While the expression of cell surface receptors can be somewhat variable in determining macrophage subset polarization in humans, the expression of cytokines can confer a better appreciation of functional polarization. To further determine if MDM subsets are further phenotypically and functionally altered in HCV infection, the cytokine production profiles of MDM subset cultures were determined. After the 48 h polarization of MDM, the polarizing stimuli were removed by aspirating culture supernatants and fresh medium was added for a further 24 h incubation, as described previously . The concentration of TNF-α, IL-12, IFN-γ, and IL-10 in culture supernatants were quantified by immunobead assay. The secretion profiles of TNF-α, IL-12, IFN-γ, and IL-10 in MDM subsets derived from healthy controls are shown in Figure 2a–d. M1 MDM secreted a high concentration of IFN-γ, whereas M2 subsets expressed very low concentrations of IFN-γ (Figure 2c). The concentration of IL-12p70 was detectable in M1, M2b, and M2c cells (Figure 2b). There were no significant differences detected in the release of TNF-α across the macrophage subsets (Figure 2a), and none of the subsets produced significantly high levels of IL-10 (Figure 2d).
3.2.1. M1 Cells Acquire Cytokine Secretion Features of M2 Cells in HCV+(F3-4) Individuals
An examination of MDM cultures derived from HCV+ individuals and polarized with M1 stimuli revealed changes in cytokine secretion to resemble that of M2 MDM. There was a significant reduction in the release of TNF-α in M1 cultures compared to controls (average 68.6 pg/mL), particularly in the HCV+(F3-4) study group (average 18.3 pg/mL, p = 0.04), and a trend suggested a decrease in the HCV+(F0-2) study group (average 27.3 pg/mL, p = 0.07, Figure 2a, right panel). The production of pro-inflammatory IFN-γ by putative M1 cells derived from HCV-infected individuals seemed to be reduced (HCV+ (F3-4) average 164.0 pg/mL) compared to controls (average 798.5 pg/mL), although this did not reach statistical significance (Figure 2c, right panel). The production of anti-inflammatory IL-10 was also increased significantly in M1 cultures from HCV-infected individuals compared to controls (Control: average 6.5 pg/mL versus HCV+ (F3-4): average 20.7 pg/mL, p = 0.006, Figure 2d). Meanwhile, the M1 cells derived from HCV-infected individuals maintained an M1-like production of IL-12, secreting significantly higher concentrations than controls (Control: average 14.2 pg/mL versus HCV+ (F0-2): 274.8 pg/mL and (F3-4) 61.1 pg/mL, p = 0.01 in each HCV+ group, Figure 2b). In healthy controls, the M0 subset produced very low concentrations of IL-12p70, IFN-γ, and IL-10 (Figure 2b–d), yet in cells from HCV-infected individuals these levels increased significantly in the (F4) group (Figure 2b–d, right panel). The secretion of TNF-α by M0 cells in healthy individuals was comparable to that of M1 cells (Figure 2a) and was not significantly altered in HCV infection.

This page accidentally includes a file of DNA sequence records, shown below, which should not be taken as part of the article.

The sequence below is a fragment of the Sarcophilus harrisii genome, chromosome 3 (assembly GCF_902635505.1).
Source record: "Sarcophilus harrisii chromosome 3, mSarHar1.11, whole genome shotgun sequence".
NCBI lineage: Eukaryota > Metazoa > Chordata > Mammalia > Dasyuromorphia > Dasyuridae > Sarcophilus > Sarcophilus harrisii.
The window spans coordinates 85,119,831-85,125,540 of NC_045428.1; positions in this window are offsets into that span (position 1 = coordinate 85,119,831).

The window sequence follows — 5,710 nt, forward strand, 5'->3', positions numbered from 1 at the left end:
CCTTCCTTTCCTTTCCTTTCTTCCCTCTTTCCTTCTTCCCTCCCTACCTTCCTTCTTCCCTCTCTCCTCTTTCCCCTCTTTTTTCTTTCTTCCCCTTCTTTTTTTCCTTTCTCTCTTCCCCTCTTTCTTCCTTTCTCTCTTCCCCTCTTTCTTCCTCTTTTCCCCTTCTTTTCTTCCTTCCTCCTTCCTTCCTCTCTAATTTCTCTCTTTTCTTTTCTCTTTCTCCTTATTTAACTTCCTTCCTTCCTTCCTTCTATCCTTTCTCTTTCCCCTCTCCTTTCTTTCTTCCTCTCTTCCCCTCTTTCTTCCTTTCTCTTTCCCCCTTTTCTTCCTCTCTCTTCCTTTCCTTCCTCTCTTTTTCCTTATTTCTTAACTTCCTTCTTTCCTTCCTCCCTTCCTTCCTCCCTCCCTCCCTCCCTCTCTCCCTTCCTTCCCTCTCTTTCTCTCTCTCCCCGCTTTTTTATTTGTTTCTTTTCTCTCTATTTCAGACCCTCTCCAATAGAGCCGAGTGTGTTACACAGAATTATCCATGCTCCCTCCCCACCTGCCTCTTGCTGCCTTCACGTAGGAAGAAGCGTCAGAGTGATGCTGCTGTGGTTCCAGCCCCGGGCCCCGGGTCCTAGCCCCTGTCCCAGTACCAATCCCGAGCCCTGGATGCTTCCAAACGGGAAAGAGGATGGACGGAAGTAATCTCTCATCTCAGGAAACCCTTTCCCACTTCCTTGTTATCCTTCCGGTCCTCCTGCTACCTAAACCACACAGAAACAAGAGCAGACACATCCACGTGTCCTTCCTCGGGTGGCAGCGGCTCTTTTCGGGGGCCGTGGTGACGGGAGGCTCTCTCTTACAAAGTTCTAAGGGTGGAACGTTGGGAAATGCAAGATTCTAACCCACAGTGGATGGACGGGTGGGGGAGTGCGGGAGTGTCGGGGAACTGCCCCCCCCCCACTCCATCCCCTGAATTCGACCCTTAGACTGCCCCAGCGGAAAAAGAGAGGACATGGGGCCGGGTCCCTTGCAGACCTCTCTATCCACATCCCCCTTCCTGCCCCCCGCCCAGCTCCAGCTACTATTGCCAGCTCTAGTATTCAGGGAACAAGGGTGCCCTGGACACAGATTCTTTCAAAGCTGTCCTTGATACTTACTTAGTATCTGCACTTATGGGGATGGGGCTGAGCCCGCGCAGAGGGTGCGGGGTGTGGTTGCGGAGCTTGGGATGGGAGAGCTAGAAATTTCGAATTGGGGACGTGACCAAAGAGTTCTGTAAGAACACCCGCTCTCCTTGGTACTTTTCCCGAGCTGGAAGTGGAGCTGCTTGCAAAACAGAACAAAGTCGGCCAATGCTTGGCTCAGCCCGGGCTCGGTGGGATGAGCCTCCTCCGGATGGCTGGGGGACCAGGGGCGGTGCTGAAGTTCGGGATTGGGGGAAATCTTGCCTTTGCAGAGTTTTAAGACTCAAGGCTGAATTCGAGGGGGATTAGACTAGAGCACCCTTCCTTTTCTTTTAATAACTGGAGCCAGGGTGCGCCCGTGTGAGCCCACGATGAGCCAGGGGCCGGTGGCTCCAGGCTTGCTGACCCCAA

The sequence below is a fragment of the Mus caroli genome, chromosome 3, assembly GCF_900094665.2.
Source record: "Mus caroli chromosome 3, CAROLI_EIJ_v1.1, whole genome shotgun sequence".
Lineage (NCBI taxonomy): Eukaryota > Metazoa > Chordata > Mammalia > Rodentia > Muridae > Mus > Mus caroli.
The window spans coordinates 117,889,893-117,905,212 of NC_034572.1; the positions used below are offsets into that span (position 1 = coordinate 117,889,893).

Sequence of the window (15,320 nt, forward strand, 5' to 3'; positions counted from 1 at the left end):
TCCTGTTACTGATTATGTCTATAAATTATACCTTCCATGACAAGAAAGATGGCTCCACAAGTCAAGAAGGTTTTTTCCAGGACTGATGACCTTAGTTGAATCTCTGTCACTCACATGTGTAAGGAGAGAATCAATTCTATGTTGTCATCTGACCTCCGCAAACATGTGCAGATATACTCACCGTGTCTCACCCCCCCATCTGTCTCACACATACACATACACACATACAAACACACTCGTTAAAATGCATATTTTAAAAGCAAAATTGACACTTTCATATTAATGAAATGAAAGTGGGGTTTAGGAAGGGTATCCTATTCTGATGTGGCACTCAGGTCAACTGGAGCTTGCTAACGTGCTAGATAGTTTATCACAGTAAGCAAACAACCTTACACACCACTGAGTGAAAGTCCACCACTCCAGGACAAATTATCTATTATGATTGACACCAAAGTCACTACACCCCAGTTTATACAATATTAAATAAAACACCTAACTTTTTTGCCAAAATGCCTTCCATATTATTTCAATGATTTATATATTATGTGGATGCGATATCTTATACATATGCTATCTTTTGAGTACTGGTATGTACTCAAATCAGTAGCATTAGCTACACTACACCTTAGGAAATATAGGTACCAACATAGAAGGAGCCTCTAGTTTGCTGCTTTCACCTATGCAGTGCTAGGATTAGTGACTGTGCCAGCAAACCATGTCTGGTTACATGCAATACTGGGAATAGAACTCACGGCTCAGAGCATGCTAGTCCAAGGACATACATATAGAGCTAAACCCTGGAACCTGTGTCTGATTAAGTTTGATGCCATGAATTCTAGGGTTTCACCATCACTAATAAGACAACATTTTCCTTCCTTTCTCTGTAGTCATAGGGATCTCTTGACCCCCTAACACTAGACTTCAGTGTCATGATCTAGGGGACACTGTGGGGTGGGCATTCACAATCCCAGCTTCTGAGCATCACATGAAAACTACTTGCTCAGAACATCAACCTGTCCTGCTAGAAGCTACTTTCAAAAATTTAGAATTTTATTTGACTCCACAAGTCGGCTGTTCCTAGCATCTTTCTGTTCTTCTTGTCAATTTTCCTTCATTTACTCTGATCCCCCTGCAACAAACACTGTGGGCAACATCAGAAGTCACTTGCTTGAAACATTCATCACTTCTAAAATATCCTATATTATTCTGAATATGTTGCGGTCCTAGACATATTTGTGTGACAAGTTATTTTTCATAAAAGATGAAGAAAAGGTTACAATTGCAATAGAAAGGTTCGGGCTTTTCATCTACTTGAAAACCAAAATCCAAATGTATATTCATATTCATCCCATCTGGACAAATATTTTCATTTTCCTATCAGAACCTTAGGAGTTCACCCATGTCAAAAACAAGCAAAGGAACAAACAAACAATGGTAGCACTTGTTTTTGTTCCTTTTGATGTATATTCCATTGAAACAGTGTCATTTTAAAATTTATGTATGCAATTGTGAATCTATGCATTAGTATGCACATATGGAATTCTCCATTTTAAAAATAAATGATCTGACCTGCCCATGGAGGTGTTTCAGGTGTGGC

3.2.2. M2 Cells Acquire Cytokine Secretion Features of M1 Cells in HCV+(F3-4) Individuals